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Öskjuhlíð, Mount of Mystery in the Heart of Reykjavik

Öskjuhlíð Forest in Reykjavik

Click on the header to go to the main Iceland Eyes page, and be sure to visit the recommended pages below each post or use the archives feature down at the bottom as well. I reference my older posts quite a bit and try to find the most relevant and unique external info sources, so let the links in my articles take you even further into the adventure that is Iceland : )

Saturday was a perfect day for outdoor adventures here in Reykjavik. I started thinking of all the cool places we could go in the surrounding area for a nice walk or hike, including Heiðmörk, Esja (also take a look at the webcam), Straumsvík, the Hengill area between Hveragerði and Þingvellir, or even just having Óðinn pick a trail out of the book I translated, Walking Trails of the Greater Reykjavik Area: 25 Beautiful Walks (...and lo and 
behold! another groovy internet discovery made while looking for a good article to link to: this post by a family who used that very book and blogged about their adventure on Walk no. 1 around Straumsvík!)

When I told him of my plan he said, "Awesome! If I get to choose, then let's have a picnic at Öskjuhlíð!" (btw, that link leads to a great article on the WWII history of that area.)

I had wanted something more unusual than just the forest on the hill right over there, a three and a half minute drive away, but that's what he wanted, and in fact it made sense to stick closer to home since a bank of dark grey clouds loomed on the far horizon. So we grabbed a backpack and fixin's for pb&j sandwiches (part of my American heritage that I've passed on to my kids, but not historically popular at all here in a matter of fact, I don't remember peanut butter even being available here twenty years ago) and off we went!

I have to admit I'm always pleasantly surprised by how lovely and calm it is there, just minutes from the bustle of the city. Óðinn wondered if we'd see any animals during our meal, knowing full well we don't have the kind of beasts here in Iceland you'd find at a picnic in California, for example (no squirrels, no ants, no raccoons, no bears, no too-bold little birdies ; ) There are definitely bucketloads of rabbits on the hill, but I've only seen glimpses of them darting away myself.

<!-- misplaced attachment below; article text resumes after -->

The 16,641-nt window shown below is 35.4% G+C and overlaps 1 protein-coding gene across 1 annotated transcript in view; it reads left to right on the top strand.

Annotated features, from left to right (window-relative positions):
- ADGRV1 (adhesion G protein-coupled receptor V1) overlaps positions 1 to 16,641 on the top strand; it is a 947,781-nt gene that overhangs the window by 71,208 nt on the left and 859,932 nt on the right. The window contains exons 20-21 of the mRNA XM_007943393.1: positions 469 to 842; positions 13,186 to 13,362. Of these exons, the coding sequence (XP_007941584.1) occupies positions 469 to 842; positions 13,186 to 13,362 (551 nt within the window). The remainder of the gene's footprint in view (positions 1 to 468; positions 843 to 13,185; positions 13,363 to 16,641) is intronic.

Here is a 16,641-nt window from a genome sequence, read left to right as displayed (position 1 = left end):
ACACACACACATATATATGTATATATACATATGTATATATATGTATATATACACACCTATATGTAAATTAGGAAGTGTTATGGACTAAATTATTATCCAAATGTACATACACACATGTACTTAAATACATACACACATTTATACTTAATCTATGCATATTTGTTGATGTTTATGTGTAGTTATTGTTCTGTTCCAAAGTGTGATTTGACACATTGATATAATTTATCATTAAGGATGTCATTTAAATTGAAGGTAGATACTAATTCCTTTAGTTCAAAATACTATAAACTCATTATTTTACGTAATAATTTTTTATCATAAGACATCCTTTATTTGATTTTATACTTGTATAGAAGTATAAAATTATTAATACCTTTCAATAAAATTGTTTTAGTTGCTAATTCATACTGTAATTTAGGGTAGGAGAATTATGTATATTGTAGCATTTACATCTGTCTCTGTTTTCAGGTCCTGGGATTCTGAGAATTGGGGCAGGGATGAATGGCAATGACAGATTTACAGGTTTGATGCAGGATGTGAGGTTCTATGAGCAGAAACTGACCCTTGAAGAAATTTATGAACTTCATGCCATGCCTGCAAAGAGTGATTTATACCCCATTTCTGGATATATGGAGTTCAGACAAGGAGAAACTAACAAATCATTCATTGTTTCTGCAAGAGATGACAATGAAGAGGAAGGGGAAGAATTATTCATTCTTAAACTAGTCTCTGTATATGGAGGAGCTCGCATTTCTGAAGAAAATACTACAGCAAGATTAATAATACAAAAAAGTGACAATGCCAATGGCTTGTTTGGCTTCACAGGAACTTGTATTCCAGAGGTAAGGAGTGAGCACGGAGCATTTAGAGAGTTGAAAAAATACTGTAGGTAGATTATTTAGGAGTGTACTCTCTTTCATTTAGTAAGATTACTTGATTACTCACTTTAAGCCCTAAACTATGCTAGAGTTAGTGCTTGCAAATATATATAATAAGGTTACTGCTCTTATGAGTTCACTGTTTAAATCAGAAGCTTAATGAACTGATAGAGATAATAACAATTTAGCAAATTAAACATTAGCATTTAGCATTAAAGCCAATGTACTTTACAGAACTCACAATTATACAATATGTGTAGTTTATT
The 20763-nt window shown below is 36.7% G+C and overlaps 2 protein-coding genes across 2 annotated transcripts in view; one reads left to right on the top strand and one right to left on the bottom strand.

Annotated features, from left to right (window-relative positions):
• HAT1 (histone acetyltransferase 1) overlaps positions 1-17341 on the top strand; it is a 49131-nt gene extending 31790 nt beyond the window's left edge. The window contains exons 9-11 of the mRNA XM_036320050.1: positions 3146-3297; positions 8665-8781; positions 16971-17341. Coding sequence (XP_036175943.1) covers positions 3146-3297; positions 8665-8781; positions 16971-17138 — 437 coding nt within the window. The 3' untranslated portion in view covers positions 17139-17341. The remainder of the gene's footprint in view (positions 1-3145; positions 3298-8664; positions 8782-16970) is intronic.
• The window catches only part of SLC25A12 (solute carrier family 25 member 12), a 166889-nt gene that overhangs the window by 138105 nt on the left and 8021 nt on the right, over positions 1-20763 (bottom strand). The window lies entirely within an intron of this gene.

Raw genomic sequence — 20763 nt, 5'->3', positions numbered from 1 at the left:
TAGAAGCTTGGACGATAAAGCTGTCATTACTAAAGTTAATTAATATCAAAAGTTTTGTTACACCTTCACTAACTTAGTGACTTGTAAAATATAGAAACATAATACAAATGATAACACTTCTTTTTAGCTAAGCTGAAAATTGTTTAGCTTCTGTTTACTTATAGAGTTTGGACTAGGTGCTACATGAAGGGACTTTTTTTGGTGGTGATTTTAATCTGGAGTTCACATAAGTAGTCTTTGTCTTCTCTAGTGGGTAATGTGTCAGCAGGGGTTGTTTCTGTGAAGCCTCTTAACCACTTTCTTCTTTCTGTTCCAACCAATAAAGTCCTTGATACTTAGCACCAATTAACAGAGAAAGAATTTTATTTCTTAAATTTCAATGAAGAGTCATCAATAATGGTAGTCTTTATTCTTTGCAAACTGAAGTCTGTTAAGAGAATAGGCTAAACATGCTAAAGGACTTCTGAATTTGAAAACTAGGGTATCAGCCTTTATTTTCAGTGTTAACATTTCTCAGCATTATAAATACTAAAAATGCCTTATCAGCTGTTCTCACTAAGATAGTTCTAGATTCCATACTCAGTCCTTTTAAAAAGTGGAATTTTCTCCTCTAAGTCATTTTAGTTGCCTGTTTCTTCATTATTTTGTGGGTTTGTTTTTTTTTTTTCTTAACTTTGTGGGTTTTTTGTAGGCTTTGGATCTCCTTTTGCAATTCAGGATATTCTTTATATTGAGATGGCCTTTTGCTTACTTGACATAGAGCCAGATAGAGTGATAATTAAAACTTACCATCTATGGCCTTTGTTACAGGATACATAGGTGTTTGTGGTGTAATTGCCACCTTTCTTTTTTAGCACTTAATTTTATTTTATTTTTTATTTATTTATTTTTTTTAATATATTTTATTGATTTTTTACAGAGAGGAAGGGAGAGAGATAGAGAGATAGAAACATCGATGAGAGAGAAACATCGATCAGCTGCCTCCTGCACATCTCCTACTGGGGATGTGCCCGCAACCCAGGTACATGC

But to our surprise, just as we were done laying out our picnic blanket and were getting ready to start munching on our sandwiches, a happy Icelandic Sheepdog came bounding up, trying to sneak into our donuts! Its owner whistled for it a moment later, and as quickly as it came it was gone.

Just as we set off for our hike through the woods, though, another even more gorgeous animal came arrived....the beautiful golden Lab (is that right?) pictured, who took a deep fancy to Óðinn's walking stick. She found us again and again over the next half hour in between being called away by her person. We were also lucky enough to see, and sometimes just sense, all sorts of otherworldly beings over the next few hours, the kind that don't usually choose to be recorded. And on that note, ground has been officially broken at Öskjuhlíð for a new Pagan Temple, the first high temple of its kind in the world in almost a thousand years. That's good news!

So if you end up getting burnt out on doing touristy stuff here, if you've seen one too many museums or you can't stand the idea of another souvenir shop presenting products for your purchasing pleasure, let your feet guide you over to the forest underneath the big shiny Perlan dome. Such a simple adventure, but I promise your spirit will feel renewed ~°~

A large Elven Stone at Öskjuhlíð  
Note: the dogs we met were officially breaking the law, or at least their humans were, by not being on leashes. Though I get it, it still makes me sad, seeing how friendly these two were, and how much natural fun they were having. This Iceland Review article by focuses on canine life in our big little city, a place that's nearly overrun with cats, as is. Maybe some day I'll write about how the Reykjavik police back in the late 40's captured my father's beloved dog, put it in a burlap sack and made the whole family watch while they shot her, including my dad, who was no more than nine at the time...but that's probably more than you wanted to know... (believe me, though, I'm very glad to not have dog-doings all over our sidewalks and parks!)

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